In a first, the U.S. government has without explanation classified data on the amount of territory in Afghanistan currently controlled by radical insurgents, a move that erases years of transparency on how American taxpayer funds are being used to help the Afghan government retain control of the country.
The Special Inspector General for Afghanistan Reconstruction, or SIGAR, disclosed Monday that it would not include in its latest report facts and figures showing how much of Afghanistan is still under insurgent control. At last count, about half of the country was still controlled by Afghan militias and remained unsafe for U.S. officials.
This data—which gives the American taxpayer and Congress a window into America's success in the 16-year-long war—will now be highly classified and only accessible to those with a security clearance and access to an official database.
The Department of Defense also instructed SIGAR to classify all information on the Afghan National Defense and Security Forces, or ANDSF, including its force strength and capability.
The effort to suppress this information appears to be part of a campaign to obfuscate just how much progress the United States has made in Afghanistan after nearly two decades and billions of dollars in taxpayer funds.
John Sopko, SIGAR's chief official, criticized the Pentagon's decision, warning that hiding these figures will interfere with Congress's ability to perform oversight over the billions of dollars the United States continues to award the Afghan government, particularly in the defense arena.
"This quarter, the Department of Defense (DOD) instructed SIGAR not to release to the public data on the number of districts, and the population living in them, controlled or influenced by the Afghan government or by the insurgents, or contested by both," Sopko said in the latest report.
"SIGAR has been reporting district-control data since January 2016, and later added estimates of population and land-area control reported by DOD," he said.
In a mysterious move, the Pentagon decided that while these numbers will remain "unclassified" in an official capacity, the new ruling prevents the public and those without security clearance from accessing the information.
"This development is troubling for a number of reasons, not least of which is that this is the first time SIGAR has been specifically instructed not to release information marked ‘unclassified' to the American taxpayer," Sopko said.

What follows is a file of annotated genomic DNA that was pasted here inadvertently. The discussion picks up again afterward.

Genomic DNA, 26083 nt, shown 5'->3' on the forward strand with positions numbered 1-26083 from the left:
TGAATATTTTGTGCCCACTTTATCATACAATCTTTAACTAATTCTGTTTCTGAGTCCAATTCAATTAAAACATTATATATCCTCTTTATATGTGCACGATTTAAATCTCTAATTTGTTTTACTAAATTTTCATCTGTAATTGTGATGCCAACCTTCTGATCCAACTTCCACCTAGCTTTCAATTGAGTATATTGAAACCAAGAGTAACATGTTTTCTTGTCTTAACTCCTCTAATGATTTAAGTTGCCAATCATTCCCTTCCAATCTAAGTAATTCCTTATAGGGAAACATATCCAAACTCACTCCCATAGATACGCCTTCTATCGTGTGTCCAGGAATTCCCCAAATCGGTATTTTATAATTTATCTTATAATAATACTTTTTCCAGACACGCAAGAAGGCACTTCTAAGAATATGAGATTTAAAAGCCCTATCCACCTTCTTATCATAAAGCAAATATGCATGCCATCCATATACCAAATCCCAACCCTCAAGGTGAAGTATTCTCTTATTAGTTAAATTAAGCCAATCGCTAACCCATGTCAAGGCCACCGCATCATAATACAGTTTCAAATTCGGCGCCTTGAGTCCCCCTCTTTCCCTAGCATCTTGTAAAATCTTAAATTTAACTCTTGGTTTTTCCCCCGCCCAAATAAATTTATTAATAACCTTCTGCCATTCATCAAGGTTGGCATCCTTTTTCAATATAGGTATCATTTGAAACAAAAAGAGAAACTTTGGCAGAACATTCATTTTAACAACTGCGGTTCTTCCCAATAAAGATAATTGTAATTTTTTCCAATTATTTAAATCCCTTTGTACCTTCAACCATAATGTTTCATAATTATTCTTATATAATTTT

"Aside from that, the number of districts controlled or influenced by the Afghan government had been one of the last remaining publicly available indicators for members of Congress—many of whose staff do not have access to the classified annexes to SIGAR reports—and for the American public of how the 16-year-long U.S. effort to secure Afghanistan is faring," he noted.
It is particularly troubling given that the amount of territory controlled by the Afghan government has been falling since SIGAR began tracking the situation.
This fact "should cause even more concern about its disappearance from public disclosure and discussion," according to Sopko.
More concerning, according to Sopko, the "DOD this quarter, for the first time since 2009, also classified the exact strength figures for most Afghan National Defense and Security Forces (ANDSF), another vital measure of ANDSF reconstruction," according to Sopko.
Performance metrics for the Afghan fighting force also were classified for the second consecutive time.
While many in Congress have not raised an issue with the new classification restrictions or indicated they are aware of it, Sen. Chuck Grassley (R., Iowa) expressed concern late last year, when he was first informed of the new edicts.
"If sensitive information that should've been classified was publicly available for extended amounts of time before eventually being classified, that raises serious questions about the Department of Defense's classification process," Grassley, chair of the Senate Judiciary Committee, said in a statement at the time.
"According to SIGAR, the now-classified data doesn't disclose information that could threaten U.S. or Afghan missions," he said. "It appears more likely that classification is being misused again, potentially to shield the department from scrutiny."
"Abusing classification as a tool to extinguish sunlight undermines public confidence that U.S. taxpayer dollars are being well-spent on America's longest war," he said. "If security classification is being abused to hide waste and mismanagement or failed policies, those responsible should be held accountable. There can't be accountability without transparency. These sudden classifications need to be explained, and if they're improper, they should be reversed."
Editor's note: This story was accidentally published ahead of the embargo date/time; we regret, and apologize for, the error.